For Your Consideration…SummerFest Sucks It

For Your Consideration…SummerFest Sucks It

That’s right, after all the weeks of smartass comments about SummerSlam being SummerFest and openly mocking some of the poor and questionable build-ups (I’m looking at you, RAW), it’s time to finally see what the WWE can pull out. My Roundtable picks this month were admittedly sloppy and short (kinda like an ex-girlfriend of mine), but that was due to the fact that I was working on a short timetable, not to mention the fact that…well…I pretty much made my thoughts known over the past several weeks. Be sure to head over to Twitter and “follow” me at twitter.com/awheeler316 for all of your “For Your Consideration” updates.

The goal of this show is to put the WWE in a better position than it was in before it. Yes, the goal is that simple. SummerSlam has always been Wrestlemania Part 2, not to mention the unofficial kick-off to the Road to Wrestlemania (yes, this early in the WWE calendar year). SummerSlam is the first big thing to happen in the WWE since the last time we saw Triple H and Randy Orton main event a PPV…I mean a real PPV. The company needs to approach this show as setting up the next few months of television until Survivor Series, so hopefully we won’t have to suffer through bait-and-switch tactics.

I do have some fears before the show begins. My first fear is that the WWE is going to do something insanely stupid like keep the title on Jeff Hardy. Jeff has made it clear over and over again that he wants to leave. He wants a rest. He wants to sit at home with his wife and his guitar and watch the walls melt (that was a drug reference, not a “my house is burnt down” reference). CM Punk on the other hand is willing to work the insane schedule and burn himself out for the chance to become a true headliner. Please WWE, don’t have Hardy go over here and then drop the belt on Smackdown. Give CM a chance to become the true main event heel that he deserves to be.

My second fear is that the WWE is going to turn either Shawn Michaels or Triple H. Some pundits have predicted it, but I think what the WWE needs right now is for a little stability on Monday Night RAW, and lame DX segments provide such. Since ratings are king for USA, having your most over stable of the past decade (sorry U.N.I.O.N.) back on television is the smartest move. Shawn and Hunter can fill two or three segments a show, and free up the WWE to be…gasp…daring. Take the title off of Orton, let him feud with Mark Henry (or a freshly face Teddy DiBiase) and let the champion John Cena feud with Jack Swagger. Sure, Henry isn’t going to electrify the crowd, but let the WWE get it out of their system before they go all Khali with him and put the strap around his waist. With DX as a guaranteed ratings grabber, the pressure is slightly off Swagger to pull in the audience, and maybe, just maybe, Creative can make ONE new star. Then again, that might be too much to ask.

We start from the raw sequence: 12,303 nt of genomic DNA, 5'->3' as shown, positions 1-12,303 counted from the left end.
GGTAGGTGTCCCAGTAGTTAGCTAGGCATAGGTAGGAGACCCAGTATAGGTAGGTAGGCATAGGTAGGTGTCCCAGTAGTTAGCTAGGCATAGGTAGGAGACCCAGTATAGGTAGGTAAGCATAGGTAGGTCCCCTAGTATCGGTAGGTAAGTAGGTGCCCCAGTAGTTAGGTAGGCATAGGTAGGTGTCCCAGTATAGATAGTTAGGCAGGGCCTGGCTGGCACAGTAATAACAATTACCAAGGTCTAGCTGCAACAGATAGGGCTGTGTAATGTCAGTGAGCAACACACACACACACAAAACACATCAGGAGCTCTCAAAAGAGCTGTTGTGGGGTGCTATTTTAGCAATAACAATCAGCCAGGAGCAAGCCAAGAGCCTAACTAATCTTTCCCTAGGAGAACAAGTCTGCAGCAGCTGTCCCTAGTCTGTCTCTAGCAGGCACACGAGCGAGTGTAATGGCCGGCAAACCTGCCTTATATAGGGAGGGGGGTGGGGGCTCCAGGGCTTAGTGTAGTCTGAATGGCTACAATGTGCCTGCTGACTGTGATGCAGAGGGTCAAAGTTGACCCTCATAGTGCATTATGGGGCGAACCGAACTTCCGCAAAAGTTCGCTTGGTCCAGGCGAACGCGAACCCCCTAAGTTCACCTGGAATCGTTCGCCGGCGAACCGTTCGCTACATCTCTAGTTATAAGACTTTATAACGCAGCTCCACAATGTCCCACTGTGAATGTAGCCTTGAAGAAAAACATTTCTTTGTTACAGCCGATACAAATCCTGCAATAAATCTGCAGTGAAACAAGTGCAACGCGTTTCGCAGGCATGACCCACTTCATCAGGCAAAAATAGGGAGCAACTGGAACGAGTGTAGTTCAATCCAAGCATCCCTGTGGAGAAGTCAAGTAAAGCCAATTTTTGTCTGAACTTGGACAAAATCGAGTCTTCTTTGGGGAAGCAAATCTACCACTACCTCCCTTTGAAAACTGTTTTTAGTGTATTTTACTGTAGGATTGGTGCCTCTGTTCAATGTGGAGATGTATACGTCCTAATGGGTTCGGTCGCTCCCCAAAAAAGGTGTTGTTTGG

My final fear? That Jerry Lawler gets elected mayor and the WWE taps Michael Hayes to return as Dok Hendrix. Or worse, hires Kevin Kelly and Tony Schiavone to call one of the hours of the broadcast. Or even worse (if it’s possible to go worse than Tony), giving the slot to Abraham Washington.

Yes, that is hopefully the closest Abraham Washington’s name will ever come to SummerSlam.

Mah Gawd, what a naght!

The SummerSlam is “the biggest event of the summer”, which is why we are getting the MTV Movie Awards style opening. You know the fake summer home movies motif isn’t that terrible, so I will give it to the WWE Graphics people. They really stepped it up.

Oh wait, the hilarity is starting early as DX is making shadow puppets over the World Championship graphic. And the ECW graphic. Shawn Michaels makes an Abraham Lincoln hand puppet over Rey Mysterio. DX then turns the Legacy graphic into the Kiss Cam before the entire thing turns into a lame Epcot Center ride.

DX is now on camera in their new t-shirts (paying homage to the time they invaded WCW, even though everyone but Hunter who was there is no longer in the company and not on the shirt). Shawn, using the power of Christ, fixes the opening package, which of course goes to a best of DX montage before…uh oh…it breaks again. See, the fans already paid for this show, so they’re stuck watching whatever Vince wants to show them.

A convenience store brings us SummerSlam, with all the pyro and ballyhoo one can muster. The arena looks sufficiently packed as Jim Ross welcomes us to Los Angeles. According to JR, they are at capacity with an entire Universe of slightly overweight guys wearing way too much Axe bodyspray.

Justin Roberts is in the ring, which means we’re either starting with the ECW Title or the Intercontinental Title. Hopefully it’s the IC strap, because a great opener should keep the crowd hot. If it’s Khali/Kane, most of the Universe is gonna vanish to pee early.

Sure enough, it’s Mysterio and his…ahem…explosive entrance. Rey is wearing suck-up Laker colors as Todd Grisham lets us know that the crowd is raucous. He asks if anyone is more beloved than Rey, which makes me think the commentators are going to start subtly shifting the crowd love off of Jeff and onto the midget in the rubber gloves.

JR and Toddles are on live television and as soon as Jim gets on camera, he screws up. Toddles tries to cover and AGAIN calls Rey unique. Get the man a thesaurus. Dolph Ziggler is out next, but sadly no Maria. Why give him arguably the hottest woman in the WWE and not have her show up. Mysterio is holding the belt high above his head, and it doesn’t even come to Ziggler’s chin.